UnitedHealth Recalls Electronic Health Record Software

    Sep 30, 2013

    Errors happen. After all, we’re only human. Fortunately, electronic health records (EHRs) have helped eliminate some common medical mistakes. For example, a study published in the June Journal of the American Medical Informatics Association reported that more than 17 million medication mistakes are avoided in the United States each year because hospitals are using computerized systems for ordering prescription drugs, thereby reducing the risks from misreading sloppy handwriting on prescriptions and allowing dangerous drug combinations.

    But what if the error is caused by a software glitch? 

    The UnitedHealth Group Inc. recently recalled software used in hospital emergency departments in more than 20 states because certain versions of the software had a bug that failed to print information about medications and add data to patients’ charts. Such notes typically contain directions about diet and use; failure to include them could lead to serious injury or death.

    This is not the first recall of Picis software (the software manufacturer purchased by UnitedHealth Group in 2010), according to Bloomberg. A database maintained by the Food and Drug Administration (FDA) has recorded six recalls since 2009. Unlike medical device manufacturers, makers of EHR software are not required to report safety issues to the FDA.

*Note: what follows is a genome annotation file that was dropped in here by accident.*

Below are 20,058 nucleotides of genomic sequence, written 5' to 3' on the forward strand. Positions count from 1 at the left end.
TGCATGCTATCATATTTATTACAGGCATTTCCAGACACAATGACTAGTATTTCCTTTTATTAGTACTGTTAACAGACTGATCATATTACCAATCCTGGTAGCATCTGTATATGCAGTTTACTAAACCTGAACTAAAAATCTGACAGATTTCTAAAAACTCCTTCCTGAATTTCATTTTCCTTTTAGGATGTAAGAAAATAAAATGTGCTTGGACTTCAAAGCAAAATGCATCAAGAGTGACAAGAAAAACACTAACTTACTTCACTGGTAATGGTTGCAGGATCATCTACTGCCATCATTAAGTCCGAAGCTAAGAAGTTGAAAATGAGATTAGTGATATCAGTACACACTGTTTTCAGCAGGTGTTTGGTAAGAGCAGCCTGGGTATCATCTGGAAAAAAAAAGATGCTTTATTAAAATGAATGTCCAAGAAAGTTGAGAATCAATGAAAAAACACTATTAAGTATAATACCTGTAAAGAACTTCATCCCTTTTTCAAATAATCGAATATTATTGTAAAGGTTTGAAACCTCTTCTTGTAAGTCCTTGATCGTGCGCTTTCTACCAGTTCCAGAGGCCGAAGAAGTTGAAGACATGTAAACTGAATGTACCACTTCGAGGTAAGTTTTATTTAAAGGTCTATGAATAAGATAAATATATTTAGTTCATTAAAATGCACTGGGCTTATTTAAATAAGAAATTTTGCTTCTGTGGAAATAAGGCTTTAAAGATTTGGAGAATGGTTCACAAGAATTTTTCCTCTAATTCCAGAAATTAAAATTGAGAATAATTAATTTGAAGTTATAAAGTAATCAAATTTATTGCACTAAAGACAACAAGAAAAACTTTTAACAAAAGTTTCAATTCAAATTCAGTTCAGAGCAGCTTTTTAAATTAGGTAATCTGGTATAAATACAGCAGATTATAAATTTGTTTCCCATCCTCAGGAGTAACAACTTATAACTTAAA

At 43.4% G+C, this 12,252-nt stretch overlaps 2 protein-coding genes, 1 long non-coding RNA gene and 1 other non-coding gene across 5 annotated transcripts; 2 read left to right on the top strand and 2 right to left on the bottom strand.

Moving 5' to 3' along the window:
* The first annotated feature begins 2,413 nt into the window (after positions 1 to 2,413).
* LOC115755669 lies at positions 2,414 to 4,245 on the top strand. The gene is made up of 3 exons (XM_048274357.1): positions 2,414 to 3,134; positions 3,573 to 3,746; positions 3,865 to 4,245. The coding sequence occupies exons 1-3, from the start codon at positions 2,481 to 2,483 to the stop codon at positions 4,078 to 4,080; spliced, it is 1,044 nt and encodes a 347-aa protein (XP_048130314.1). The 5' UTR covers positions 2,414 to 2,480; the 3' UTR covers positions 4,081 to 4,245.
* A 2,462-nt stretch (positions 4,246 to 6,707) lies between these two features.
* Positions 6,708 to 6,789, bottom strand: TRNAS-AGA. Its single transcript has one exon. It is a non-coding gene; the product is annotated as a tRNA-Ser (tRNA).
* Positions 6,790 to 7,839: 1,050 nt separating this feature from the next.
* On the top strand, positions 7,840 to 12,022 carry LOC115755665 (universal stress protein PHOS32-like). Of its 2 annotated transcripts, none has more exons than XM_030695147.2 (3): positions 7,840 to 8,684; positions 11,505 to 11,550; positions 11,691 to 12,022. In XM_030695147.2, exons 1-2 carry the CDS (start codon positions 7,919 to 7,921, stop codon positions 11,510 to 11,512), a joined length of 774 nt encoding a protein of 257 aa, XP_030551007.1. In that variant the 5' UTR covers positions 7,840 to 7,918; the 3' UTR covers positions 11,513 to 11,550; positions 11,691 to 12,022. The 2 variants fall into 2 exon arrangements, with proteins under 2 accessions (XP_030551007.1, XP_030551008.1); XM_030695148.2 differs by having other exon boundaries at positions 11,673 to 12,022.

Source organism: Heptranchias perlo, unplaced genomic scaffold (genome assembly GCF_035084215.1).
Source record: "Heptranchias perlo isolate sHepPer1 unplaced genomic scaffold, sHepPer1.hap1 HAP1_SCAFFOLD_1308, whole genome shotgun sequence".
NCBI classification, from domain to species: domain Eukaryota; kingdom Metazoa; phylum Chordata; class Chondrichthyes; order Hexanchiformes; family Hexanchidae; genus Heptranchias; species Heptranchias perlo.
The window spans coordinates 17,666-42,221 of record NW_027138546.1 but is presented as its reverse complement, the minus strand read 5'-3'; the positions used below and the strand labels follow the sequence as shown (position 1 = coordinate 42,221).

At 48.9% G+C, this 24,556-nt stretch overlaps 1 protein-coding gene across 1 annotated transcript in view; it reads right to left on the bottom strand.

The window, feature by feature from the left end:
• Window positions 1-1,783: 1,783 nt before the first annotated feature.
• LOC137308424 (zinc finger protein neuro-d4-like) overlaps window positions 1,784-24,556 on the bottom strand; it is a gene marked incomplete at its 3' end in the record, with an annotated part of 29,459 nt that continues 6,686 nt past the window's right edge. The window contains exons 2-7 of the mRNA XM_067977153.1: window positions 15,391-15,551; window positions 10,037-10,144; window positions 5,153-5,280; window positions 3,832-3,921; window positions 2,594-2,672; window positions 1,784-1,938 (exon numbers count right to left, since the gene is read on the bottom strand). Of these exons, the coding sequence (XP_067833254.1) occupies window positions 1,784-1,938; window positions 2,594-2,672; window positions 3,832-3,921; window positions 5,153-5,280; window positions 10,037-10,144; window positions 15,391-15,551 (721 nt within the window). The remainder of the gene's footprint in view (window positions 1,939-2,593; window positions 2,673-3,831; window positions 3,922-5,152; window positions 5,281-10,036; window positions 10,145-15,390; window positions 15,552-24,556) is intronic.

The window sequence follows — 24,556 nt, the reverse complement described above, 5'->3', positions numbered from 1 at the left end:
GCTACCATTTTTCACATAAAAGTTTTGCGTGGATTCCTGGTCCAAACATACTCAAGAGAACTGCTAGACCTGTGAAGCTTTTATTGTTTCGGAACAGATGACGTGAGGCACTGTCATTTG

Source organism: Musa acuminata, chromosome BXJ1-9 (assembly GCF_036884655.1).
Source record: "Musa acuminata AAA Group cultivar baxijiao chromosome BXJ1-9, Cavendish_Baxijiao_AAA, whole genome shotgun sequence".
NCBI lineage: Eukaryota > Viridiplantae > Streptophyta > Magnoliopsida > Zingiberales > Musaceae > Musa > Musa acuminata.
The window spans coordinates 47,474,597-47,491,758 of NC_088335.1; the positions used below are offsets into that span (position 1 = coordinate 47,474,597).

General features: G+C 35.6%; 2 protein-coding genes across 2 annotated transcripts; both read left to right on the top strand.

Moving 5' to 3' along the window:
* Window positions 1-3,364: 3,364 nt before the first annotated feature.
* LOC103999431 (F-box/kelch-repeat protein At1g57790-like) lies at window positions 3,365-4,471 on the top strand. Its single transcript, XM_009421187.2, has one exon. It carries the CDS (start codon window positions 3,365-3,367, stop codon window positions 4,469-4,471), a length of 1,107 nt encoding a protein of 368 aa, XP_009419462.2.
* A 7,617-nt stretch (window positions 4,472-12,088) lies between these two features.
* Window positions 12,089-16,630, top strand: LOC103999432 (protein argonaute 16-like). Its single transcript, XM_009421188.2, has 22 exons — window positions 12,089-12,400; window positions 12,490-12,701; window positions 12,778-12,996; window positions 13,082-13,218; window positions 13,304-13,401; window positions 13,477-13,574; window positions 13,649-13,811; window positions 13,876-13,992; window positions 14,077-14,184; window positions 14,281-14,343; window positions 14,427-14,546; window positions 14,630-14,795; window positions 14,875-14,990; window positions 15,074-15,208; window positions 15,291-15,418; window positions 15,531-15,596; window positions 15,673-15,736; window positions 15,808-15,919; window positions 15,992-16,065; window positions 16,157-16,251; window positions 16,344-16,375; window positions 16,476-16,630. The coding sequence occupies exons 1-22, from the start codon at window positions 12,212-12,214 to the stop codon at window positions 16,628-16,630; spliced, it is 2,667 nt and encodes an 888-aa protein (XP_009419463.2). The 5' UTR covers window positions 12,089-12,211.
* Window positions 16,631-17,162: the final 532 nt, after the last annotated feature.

“It’s admirable that the vendor reported this,” said Ross Koppel, adjunct professor of sociology and medicine at the University of Pennsylvania, “but realize that this is one of the more obvious errors. Most are not as obvious and go unreported.” He explained that some companies require hospitals to sign non-disclosure agreements, and practitioners are often unaware of the technology’s role in errors.

    It is difficult to understand how such an obvious error could have been overlooked prior to releasing the software. Although it seems particularly serious in the EHR environment, one can imagine that other types of software might be subject to similar omissions or bugs. It draws attention to the need for rigorous user testing – even when dealing with products from trusted vendors.

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